The Autopsy Begins Following Aston Villa's Lifeless Relegation
A catalogue of errors both on and off the pitch led Aston Villa towards a lifeless relegation from the Premier League. Fans have been left wondering how it was allowed to happen, and if there is tangible hope for the future.
This article originally appeared on VICE Sports UK.
Earlier this month, Aston Villa unveiled the new badge that will adorn the Midlands club's kits in the Championship next season. Unlike this year's effort, the revised version no longer features the club motto – "Prepared" – beneath the traditional lion rampant. The reason for this is grimly modern: including the motto necessitated a smaller lion, which meant that the badge "did not perform as well at very small sizes, notably in some digital applications."
The alternative theory is that Villa could not continue making such an obviously false claim on their official merchandise. Adopted in 1878, the motto could not have been more inappropriate this season, with a catalogue of errors both on and off the pitch leading to a lifeless relegation from the Premier League.
It is a sad state of affairs. Villa are a proud old club who were among the leading sides of the football league's first decades, winners of the top-flight title as recently as 1981 and the European Cup 12 months later. They have a historic old ground in Villa Park, a large and passionate fan-base, and the current Prime Minister supports either them or West Ham.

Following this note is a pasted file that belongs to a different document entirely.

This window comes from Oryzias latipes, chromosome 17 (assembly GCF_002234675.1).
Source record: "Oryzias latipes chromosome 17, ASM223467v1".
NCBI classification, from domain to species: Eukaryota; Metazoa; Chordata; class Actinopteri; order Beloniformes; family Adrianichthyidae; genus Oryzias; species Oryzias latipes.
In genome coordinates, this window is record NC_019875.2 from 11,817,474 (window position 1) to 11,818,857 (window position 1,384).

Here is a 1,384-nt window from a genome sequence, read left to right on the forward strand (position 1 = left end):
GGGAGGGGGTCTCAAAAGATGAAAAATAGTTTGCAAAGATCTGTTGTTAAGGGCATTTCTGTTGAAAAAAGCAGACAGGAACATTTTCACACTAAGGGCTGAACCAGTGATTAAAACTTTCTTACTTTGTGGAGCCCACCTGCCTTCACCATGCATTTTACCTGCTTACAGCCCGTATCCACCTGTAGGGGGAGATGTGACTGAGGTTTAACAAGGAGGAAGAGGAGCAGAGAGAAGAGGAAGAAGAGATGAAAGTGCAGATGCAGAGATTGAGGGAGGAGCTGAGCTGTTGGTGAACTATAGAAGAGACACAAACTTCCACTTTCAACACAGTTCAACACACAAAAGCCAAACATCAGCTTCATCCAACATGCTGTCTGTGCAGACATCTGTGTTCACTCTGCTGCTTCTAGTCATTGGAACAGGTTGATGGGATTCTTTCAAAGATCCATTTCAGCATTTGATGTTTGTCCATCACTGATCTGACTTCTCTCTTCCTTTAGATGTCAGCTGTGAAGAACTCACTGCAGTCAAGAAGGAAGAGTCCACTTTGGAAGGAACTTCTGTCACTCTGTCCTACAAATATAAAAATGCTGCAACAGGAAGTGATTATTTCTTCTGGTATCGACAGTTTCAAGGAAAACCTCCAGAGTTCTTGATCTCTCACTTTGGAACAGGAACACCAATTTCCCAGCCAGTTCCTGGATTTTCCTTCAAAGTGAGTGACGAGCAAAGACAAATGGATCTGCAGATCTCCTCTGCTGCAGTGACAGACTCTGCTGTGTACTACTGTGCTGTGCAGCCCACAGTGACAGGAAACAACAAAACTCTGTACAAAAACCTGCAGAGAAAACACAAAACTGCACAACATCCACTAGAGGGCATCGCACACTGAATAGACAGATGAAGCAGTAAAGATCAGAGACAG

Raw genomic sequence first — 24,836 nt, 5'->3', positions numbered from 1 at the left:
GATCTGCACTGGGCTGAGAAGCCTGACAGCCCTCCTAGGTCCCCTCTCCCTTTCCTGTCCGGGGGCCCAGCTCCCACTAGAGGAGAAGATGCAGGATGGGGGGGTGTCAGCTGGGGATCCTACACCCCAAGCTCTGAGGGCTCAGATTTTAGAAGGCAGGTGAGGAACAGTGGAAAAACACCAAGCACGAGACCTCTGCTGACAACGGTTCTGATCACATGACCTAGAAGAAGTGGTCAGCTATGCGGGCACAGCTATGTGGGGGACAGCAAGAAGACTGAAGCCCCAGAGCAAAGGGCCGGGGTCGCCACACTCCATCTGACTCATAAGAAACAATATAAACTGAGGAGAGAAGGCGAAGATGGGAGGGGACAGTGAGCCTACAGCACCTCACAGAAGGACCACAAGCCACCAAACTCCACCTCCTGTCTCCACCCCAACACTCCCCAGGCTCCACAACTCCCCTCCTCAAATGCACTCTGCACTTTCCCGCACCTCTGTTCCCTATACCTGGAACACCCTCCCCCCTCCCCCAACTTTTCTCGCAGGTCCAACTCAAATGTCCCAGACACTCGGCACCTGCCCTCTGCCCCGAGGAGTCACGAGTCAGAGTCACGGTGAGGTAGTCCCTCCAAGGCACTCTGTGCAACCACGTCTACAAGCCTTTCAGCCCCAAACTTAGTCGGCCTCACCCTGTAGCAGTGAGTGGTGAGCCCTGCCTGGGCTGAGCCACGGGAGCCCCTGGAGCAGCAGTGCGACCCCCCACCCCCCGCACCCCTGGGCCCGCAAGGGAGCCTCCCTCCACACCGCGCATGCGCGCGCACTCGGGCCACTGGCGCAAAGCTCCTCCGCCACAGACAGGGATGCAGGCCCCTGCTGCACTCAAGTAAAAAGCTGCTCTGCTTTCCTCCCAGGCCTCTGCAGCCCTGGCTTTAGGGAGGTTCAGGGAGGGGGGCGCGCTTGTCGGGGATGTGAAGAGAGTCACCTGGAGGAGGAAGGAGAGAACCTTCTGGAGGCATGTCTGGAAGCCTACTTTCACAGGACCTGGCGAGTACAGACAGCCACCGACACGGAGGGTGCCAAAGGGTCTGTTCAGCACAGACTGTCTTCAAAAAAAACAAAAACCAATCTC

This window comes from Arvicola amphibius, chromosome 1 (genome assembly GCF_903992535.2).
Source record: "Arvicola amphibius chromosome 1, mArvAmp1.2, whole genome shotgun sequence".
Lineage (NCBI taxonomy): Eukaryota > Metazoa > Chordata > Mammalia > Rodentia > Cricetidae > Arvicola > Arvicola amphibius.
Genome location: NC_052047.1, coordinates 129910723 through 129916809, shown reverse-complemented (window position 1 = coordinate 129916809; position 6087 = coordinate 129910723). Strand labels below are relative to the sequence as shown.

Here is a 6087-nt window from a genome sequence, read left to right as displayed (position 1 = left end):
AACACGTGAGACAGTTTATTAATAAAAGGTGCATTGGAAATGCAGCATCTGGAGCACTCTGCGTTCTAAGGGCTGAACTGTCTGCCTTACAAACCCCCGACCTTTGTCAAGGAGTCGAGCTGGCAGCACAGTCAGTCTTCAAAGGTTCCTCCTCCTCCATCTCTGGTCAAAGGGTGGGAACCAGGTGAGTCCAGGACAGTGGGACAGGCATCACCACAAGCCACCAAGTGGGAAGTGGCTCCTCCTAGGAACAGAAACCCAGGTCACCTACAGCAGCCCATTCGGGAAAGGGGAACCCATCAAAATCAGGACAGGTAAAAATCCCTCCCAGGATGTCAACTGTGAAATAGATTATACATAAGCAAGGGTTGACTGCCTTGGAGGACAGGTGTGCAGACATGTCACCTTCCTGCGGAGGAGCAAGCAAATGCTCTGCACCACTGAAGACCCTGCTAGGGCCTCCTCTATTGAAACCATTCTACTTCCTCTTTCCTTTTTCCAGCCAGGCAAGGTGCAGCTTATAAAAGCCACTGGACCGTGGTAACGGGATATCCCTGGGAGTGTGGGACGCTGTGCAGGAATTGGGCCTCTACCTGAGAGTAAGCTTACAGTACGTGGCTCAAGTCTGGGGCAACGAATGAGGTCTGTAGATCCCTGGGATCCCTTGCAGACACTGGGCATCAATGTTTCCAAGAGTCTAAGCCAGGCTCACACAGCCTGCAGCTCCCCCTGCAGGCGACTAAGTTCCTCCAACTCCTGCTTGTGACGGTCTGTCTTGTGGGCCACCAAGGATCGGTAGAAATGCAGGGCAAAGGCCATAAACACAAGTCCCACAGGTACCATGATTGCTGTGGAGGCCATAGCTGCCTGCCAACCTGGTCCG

Given the ever-increasing litany of concerns he faces at the moment, David Cameron would have been considerably better off cheering for the Hammers this season. While the East London side have threatened the Champions League spots, Villa have won just three games and scored a paltry 16 points. There is an argument that, pound for pound, they are the worst team in Premier League history. You can make cases for the other contenders – Sunderland in 2005/06, Derby in 2007–08 – but in years to come Villa might be considered to have edged it.
That case hinges on the fact that they went down with such little resistance, despite possessing a team that looks reasonable on paper. Their defence should have enough experience to keep things tight and there is a latent degree of creativity and flair from the midfielders and forwards. In this respect you'd certainly have backed them over Bournemouth, who are effectively safe, and Norwich City, who look ready to fight until the final day.